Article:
So, after typing in the beginnings of a sermon focusing on “cosmos” Thursday morning, I went home for a bite of lunch. While there I learned that a man named John Ylvisaker had died in his sleep early that morning after battling cancer and heart disease. John Ylvisaker was a Norwegian Lutheran who embodied the persona of Scandinavian Lutheran Piety. He enjoyed life immensely, but he never got too excited or caught up in it. He was the son of a Lutheran Pastor and yet he himself was never ordained. He was a musician who is probably best remembered for writing the song, “I Was There to Hear Your Borning Cry,” which has brought tears to many eyes in Lutheran churches at baptisms, confirmations and funerals. I am sure you have sung it many times in your life if you have been a Lutheran for any stretch of time.

Ylvisaker was known as the Lutheran Troubadour. In addition to writing hymns – you can also check out the two others in our book, numbers 451 and 593 – John spent many years in the 1960s and 70s as the main musician at National Youth Gatherings for the American Lutheran Church. He also put on church music clinics all over the country at colleges and seminaries. He made himself available for churches to have him come to speak about music and to lead hymn-sings along the way. We had him come up to Oak Harbor once to spend a day with us there, and we found him to be very gracious and inspirational. My ministry partner, Bill, even golfed with him while he was with us, and got a real chuckle. Ylvisaker played golf by his own set of rules – he called it, “Norski Golf.” He made up many excuses to take mulligans – a sort of a “do-over” in golf – and never took more than a bogey on a hole.
Most of all, John Ylvisaker shared his faith by singing and leading other in singing. You might say that like Carl Sagan in his book, “cosmos,” and Jesus in John 3:16, Ylvisaker was able to boil down the complex message of grace and love into songs which everyone was and still is able to sing. You can understand how I could not write a sermon on this passage today without lifting up Ylvisaker as a witness to me personally of the power of God’s promises to us in Baptism.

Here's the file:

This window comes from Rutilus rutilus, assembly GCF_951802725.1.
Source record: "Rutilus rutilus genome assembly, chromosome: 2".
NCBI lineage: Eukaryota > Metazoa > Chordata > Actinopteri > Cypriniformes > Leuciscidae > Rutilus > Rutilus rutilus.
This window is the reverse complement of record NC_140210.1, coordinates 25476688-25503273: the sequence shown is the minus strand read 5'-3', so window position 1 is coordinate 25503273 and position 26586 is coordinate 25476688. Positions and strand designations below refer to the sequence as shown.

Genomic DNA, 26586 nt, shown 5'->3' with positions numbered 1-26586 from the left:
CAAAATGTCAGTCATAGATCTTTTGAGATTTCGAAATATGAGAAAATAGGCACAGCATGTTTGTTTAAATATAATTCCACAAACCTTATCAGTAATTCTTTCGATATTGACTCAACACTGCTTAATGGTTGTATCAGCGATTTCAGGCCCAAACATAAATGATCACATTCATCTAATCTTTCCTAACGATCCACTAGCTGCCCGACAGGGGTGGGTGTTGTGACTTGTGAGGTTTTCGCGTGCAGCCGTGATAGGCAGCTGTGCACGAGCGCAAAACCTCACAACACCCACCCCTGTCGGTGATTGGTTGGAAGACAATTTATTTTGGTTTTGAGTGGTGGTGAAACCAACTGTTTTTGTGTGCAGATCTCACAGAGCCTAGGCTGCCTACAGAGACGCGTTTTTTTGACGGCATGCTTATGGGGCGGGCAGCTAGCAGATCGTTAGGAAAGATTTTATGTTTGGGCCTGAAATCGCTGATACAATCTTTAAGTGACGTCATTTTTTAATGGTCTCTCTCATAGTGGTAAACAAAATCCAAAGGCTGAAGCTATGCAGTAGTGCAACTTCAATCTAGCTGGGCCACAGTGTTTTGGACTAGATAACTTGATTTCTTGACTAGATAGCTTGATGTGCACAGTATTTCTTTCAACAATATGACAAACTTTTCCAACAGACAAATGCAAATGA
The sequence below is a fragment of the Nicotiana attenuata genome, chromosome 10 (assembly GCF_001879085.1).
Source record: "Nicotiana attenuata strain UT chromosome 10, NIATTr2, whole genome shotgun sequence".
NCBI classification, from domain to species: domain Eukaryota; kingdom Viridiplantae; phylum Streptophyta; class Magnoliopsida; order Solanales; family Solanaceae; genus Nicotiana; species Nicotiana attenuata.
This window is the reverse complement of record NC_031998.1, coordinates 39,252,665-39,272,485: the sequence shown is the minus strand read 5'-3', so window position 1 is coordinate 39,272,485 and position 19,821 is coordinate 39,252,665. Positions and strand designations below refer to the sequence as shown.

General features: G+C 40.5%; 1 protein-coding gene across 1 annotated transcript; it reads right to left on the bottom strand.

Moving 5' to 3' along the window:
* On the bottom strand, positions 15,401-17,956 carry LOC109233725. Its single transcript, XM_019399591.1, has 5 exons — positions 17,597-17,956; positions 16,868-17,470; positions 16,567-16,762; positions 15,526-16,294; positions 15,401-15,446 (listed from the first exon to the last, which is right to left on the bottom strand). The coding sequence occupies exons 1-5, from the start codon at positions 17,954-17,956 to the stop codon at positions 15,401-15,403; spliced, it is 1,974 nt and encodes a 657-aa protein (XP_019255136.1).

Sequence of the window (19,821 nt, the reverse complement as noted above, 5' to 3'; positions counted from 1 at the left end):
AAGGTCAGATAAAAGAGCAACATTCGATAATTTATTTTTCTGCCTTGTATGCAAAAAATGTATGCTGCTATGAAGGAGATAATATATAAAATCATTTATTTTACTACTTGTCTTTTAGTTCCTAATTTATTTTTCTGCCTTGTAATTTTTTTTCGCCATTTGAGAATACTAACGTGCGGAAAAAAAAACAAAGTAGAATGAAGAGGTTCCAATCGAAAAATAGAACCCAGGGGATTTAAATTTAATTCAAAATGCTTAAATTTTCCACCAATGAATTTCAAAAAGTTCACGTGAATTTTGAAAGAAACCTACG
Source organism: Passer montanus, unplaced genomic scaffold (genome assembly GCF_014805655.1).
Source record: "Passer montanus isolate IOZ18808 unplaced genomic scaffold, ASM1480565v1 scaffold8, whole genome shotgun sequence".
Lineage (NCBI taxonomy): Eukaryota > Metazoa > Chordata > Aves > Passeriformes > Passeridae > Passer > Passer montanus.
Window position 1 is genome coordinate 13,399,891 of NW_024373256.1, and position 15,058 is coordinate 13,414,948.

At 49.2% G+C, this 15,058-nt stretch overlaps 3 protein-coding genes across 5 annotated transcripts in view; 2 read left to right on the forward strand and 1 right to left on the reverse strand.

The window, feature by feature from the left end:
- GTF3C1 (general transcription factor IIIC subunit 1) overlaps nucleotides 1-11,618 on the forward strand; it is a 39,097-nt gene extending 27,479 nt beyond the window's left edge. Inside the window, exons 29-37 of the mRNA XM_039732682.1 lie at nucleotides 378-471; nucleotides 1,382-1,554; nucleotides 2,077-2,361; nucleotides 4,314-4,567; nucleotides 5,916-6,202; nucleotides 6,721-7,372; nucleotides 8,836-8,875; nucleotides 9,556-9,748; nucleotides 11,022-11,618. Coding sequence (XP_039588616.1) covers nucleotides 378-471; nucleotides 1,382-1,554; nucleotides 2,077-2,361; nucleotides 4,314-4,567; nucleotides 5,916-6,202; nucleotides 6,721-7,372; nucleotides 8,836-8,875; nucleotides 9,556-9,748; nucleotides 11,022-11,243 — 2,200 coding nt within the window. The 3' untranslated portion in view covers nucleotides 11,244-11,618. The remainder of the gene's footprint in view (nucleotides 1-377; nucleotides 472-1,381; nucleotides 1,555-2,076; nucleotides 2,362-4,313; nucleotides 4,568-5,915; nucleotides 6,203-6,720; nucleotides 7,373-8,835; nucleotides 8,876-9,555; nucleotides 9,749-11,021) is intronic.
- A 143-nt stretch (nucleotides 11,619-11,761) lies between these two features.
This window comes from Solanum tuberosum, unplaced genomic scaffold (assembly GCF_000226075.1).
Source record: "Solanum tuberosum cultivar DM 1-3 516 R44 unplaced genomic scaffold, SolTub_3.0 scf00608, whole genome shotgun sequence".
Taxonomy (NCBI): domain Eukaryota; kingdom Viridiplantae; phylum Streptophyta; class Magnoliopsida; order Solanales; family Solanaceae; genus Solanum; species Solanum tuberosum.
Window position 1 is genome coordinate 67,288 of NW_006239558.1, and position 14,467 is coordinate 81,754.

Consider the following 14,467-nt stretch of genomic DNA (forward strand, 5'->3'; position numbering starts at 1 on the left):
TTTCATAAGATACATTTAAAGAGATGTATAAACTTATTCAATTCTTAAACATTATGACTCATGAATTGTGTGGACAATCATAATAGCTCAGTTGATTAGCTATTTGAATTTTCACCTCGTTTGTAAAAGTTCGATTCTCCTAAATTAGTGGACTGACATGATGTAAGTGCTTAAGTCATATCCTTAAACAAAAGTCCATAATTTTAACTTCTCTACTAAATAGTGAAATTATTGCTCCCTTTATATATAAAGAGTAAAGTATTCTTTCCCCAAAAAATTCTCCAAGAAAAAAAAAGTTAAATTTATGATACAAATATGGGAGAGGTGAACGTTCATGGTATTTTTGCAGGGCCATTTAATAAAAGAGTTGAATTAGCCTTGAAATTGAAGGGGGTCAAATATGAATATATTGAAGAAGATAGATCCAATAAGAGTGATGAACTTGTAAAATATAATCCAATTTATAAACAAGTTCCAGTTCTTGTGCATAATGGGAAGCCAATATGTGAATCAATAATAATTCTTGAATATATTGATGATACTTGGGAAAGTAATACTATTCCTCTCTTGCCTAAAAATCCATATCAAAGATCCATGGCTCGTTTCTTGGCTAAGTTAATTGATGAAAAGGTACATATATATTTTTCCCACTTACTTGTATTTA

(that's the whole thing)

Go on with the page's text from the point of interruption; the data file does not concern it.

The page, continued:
In this familiar song, John Ylvisaker’s witness to us is that God speaks to us at our baptisms, and he proclaims promises which can never be revoked. When Jesus promises the Kingdom of God to everyone who is born anew of water and the Spirit, it is the same exact message. Ylvisaker reminds us of these promises which are lived out in every stage of our lives – when we cry after first emerging from our mother’s womb to when we go out to find where demons dwell; when we are first hearing God’s word, to cheer us on to when we find someone to share our time; even during those middle ages between being young and old. And finally, when the evening gently closes in and we shut our weary eyes. All who are born anew of water and the spirit can sing the words that John Ylvisaker put to music and hear the words of God that his son was sent into the world so that all of us might be saved through him. So, it is most appropriate that on this day with this scripture on our minds, as we remember the life and witness of John Ylvisaker, that I conclude my message by leading us all in singing his wonderful song. I invite you to turn to hymn number 732 as we give thanks for God’s love given freely to this world in and through his son Jesus Christ. (Sing “Borning Cry”) Amen.